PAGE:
standard presentation about web technology trends.This week ReadWriteWeb will run a series of posts detailing what we think are the five biggest, most cutting-edge Web trends to come out of 2009. We'll be posting one trend analysis per day. Then at the end of the week we'll publish a major update to our
The first major Web trend we're looking at is Structured Data. In prior presentations, this has sometimes been referred to under the umbrella term of 'Semantic Web'. However the way 2009 has panned out so far, it's become clear that this trend is much more than the Semantic Web. In this post, we'll analyze the developments in Structured Data this year and provide you with 3 product examples: OpenCalais, Google, Wolfram Alpha.
Editor's note: This story is part of a series we call Redux, where we'll re-publish some of our best posts of 2009. As we look back at the year - and ahead to what next year holds - we think these are the stories that deserve a second glance. It's not just a best-of list, it's also a collection of posts that examine the fundamental issues that continue to shape the Web. We hope you enjoy reading them again and we look forward to bringing you more Web products and trends analysis in 2010. Happy holidays from Team ReadWriteWeb!
Web of Data, Not Documents
Tim Berners-Lee said in February this year that we're now in a Web of Data, rather than a Web of Documents. The organization that Berners-Lee heads, the W3C, has heavily promoted two key initiatives that are helping to build this Web of Data: the Semantic Web and more recently Linked Data.
However over the past few years, we've seen that there are many other ways to structure data and enable others to build off it. The best current example is surely Twitter, whose API has historically been responsible for around 90% of Twitter's activity - via third party apps.
The basic principle of the Web of Data is still the same as what Alex Iskold articulated on ReadWriteWeb back in March 2007: "unstructured information will give way to structured information - paving the road to more intelligent computing."
Example 1: OpenCalais
OpenCalais, is probably the best current example of Linked Data (which is a type of structured data endorsed by W3C). Thomson Reuters, the international business and financial news giant, launched an API called OpenCalais in Feb '08. In a nutshell, OpenCalais turns unstructured HTML into semantically marked up data. It orders data into groups such as 'people,' 'places,' 'companies' and more. This way, third party applications and sites can build interesting new things from that data - one of the defining principles of Linked Data.Our first example product,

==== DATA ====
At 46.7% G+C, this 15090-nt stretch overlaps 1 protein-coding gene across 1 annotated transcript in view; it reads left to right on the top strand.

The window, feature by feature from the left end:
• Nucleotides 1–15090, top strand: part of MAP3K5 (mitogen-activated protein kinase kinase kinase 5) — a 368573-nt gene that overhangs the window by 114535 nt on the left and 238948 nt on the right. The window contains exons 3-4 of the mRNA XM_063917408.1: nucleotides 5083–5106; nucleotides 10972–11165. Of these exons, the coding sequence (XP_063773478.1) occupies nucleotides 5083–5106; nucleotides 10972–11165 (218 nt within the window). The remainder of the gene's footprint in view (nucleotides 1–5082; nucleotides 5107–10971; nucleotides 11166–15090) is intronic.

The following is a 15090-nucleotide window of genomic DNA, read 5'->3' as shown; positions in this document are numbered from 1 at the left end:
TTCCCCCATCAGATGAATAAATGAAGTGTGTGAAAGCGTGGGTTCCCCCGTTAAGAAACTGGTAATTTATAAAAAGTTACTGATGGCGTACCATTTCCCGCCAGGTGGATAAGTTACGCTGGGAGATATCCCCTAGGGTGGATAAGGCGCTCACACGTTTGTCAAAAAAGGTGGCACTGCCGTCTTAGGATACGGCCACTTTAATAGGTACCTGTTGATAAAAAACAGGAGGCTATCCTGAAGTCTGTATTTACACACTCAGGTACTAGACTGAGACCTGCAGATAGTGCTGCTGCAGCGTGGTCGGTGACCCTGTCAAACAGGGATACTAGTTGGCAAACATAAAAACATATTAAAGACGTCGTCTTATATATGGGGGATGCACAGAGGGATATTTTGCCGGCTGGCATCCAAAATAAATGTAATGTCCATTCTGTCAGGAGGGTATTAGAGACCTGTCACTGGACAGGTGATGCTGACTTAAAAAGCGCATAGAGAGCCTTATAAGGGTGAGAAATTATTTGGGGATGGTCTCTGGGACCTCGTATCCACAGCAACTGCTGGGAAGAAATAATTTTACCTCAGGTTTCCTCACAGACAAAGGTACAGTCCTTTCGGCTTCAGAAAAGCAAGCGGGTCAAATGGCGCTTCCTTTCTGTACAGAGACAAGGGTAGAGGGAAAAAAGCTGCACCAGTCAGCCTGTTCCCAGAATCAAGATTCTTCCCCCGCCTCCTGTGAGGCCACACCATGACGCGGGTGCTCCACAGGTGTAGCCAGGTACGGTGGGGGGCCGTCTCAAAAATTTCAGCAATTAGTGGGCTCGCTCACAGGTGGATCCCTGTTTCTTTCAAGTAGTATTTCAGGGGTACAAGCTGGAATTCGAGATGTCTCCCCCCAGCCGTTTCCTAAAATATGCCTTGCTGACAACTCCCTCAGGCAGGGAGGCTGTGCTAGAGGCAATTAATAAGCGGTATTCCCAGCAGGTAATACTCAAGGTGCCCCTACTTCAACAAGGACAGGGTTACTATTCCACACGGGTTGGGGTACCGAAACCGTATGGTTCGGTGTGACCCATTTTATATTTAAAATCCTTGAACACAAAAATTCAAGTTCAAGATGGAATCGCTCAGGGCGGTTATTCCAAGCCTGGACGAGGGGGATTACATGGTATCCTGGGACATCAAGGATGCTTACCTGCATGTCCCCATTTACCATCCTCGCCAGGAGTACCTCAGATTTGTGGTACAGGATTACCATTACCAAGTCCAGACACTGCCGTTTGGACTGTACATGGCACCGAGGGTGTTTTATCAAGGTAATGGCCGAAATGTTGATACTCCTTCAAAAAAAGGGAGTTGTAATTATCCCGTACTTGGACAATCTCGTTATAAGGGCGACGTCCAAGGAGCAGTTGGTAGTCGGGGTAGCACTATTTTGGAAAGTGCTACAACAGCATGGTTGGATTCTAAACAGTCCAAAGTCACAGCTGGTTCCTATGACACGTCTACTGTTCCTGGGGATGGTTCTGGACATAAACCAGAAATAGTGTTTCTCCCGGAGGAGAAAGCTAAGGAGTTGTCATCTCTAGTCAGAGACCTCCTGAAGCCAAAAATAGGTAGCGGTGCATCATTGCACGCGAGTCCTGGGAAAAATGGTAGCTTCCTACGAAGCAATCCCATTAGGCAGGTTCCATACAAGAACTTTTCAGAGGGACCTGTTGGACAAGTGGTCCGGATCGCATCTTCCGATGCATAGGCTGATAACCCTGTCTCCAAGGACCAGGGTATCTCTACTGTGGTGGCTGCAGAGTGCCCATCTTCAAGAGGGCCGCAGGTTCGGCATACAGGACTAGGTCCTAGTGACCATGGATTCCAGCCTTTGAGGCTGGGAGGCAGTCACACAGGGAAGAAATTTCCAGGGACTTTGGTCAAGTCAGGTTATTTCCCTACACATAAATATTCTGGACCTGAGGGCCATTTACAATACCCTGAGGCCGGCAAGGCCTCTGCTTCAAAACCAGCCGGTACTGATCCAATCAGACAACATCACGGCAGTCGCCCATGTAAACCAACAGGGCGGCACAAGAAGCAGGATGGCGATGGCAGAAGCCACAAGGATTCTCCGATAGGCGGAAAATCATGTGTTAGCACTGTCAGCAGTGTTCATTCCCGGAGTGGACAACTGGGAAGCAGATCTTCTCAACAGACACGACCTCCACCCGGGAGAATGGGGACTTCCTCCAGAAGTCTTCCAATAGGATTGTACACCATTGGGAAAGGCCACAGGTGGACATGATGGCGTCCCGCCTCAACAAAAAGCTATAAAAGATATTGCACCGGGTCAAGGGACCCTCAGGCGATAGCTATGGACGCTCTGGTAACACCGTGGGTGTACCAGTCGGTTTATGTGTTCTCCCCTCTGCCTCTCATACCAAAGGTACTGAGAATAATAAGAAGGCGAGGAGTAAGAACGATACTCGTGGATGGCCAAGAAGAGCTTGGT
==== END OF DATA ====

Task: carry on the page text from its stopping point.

For a full explanation of Linked Data, read Alexander Korth's technical introduction The Web of Data: Creating Machine-Accessible Information from April 2009. I also explained the background and benefits of Linked Data in a May '09 post entitled Linked Data is Blooming: Why You Should Care.
Example 2: Google Rich Snippets
Google added structured data to its core search, in the form of a feature called 'Rich snippets.' Essentially this feature extracts and shows useful information from web pages, by way of structured data open standards such as microformats and RDFa. On launch in May, Google invited publishers to mark up their HTML. While it will take a while for this markup to become widespread, the fact that a huge company like Google implemented it shows the increasing importance of structured data on the Web.In May this year,
Other big companies are also heading in this direction - in particular, Yahoo was an early leader.
Example 3: Wolfram Alpha
Wolfram|Alpha's much hyped launch in May, we've been tracking this innovative product closely. It's a self-described "computational knowledge engine" and while it's not quite the Google killer some predicted, it has many potential uses.Ever since
Wolfram|Alpha has a search engine-like interface, allowing you to type natural language statements into it. But the main part of the product is the computations you can do on data. The product is premised on using and computing data. If Web 2.0 was about creating data (a.k.a. user generated content), then the next generation of the Web is all about using that data.
We can see from the above three examples that structured data is rapidly becoming a feature of today's Web. Companies like Thomson Reuters and Google are enabling data to be structured, and new types of products (like Wolfram|Alpha) will make use of structured data in ways we perhaps can't imagine right now.
ReadWriteWeb's Top 5 Web Trends of 2009: